Good evening. I’d like to thank you all for coming out tonight. I’d like to thank the organizers for the opportunity to speak; it’s an opportunity I don’t take lightly, I recognize it as a priviledge, and I will endeavor to keep my comments brief.
Sexual violence is a men’s issue. Men perpetrate the vast majority of sexual assault –
This 3-page handout provides an overview of key statistics on violence against women in Australia. Please see below for the attachment, in Word.
Here is a handy one-page handout on key resources. Please see below for the attachment, in Word.
Michael Flood reviews what works and doesn't work in violence prevention education with men, focusing on educational strategies which are face-to-face. See below for the attachment, in PDF.
Male involvement in sexual violence prevention has increased sharply over the past decade. Organizations such as Men Can Stop Rape, The Oakland Men’s Project, One In Four, and the White Ribbon Campaign have received tremendous interest from both within, and outside of, the established anti-rape movement. The past ten years have also seen some sexual assault crisis centers (SACCs) renewing the social change “roots” of their work by developing or strengthening primary prevention projects - projects intended to prevent the initial perpetration of sexual violence. Many of these SACCs, sometimes in conjunction with campus-based sexual violence programs, have recognized the need for prevention programming that connects with young men. The rationale for this heightened interest in male-focused programming comes from the fact that males commit the vast majority of sexual violence, and are thus in a powerful position to generate change. To this end, these programs often seek participation from male allies in order to gain greater insight into what types of messages and methods might resonate with men in their larger community, offer positive, non-violent alternatives to traditional masculinity, and/or model constructive cross-gender collaboration.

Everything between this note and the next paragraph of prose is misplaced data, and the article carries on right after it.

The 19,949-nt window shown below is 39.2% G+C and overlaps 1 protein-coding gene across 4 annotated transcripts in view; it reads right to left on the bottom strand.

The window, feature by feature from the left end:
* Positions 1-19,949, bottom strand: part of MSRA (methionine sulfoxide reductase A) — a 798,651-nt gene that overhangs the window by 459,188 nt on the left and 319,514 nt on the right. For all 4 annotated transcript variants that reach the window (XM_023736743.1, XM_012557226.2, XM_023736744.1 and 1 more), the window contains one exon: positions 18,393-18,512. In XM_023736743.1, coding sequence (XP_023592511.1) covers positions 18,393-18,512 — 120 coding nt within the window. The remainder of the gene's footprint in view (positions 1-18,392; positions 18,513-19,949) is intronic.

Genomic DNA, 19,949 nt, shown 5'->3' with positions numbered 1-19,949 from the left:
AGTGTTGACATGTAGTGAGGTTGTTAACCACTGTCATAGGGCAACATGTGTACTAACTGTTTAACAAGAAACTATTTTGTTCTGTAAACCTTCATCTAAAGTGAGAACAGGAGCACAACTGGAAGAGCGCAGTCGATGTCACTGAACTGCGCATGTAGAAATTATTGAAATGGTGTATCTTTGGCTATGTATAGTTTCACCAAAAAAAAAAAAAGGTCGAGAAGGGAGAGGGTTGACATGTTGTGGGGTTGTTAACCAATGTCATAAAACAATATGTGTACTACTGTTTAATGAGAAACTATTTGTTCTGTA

Violence against women and men in Australia - What the Personal Safety Survey can and can't tell us about domestic violence
Drawing on the Personal Safety Survey (PSS), I address four points. First, PSS data suggest that rates of violence against women in Australia have declined. Second, the PSS shows that there are high rates of violence against males, and there is a striking contrast in women’s and men’s experiences of violence. Third, PSS data may be (mis)used to claim that one-quarter of the victims of domestic violence are men. Finally, I examine the limits of the PSS’s definitions and measurements of violence, and the constraints they impose on our claims about the extent of domestic violence against women and women’s versus men’s subjection to domestic violence.
An outline of strategies for the primary prevention of violence against women, focused on engaging and working with men.
“I’m sorry I make you feel like shit.”
In December last year, local domestic violence committees in South West Sydney joined together to conduct a forum to tease out a variety of issues concerning men as victims that were being raised within their community. The forum was initiated by the committees’ as a way to highlight and discuss the key issues which include the acknowledgement of men as victims, establishing referral pathways and the importance of accurately reporting on research findings regarding prevalence. Stephen Fisher was one of nine panellists who participated on the day.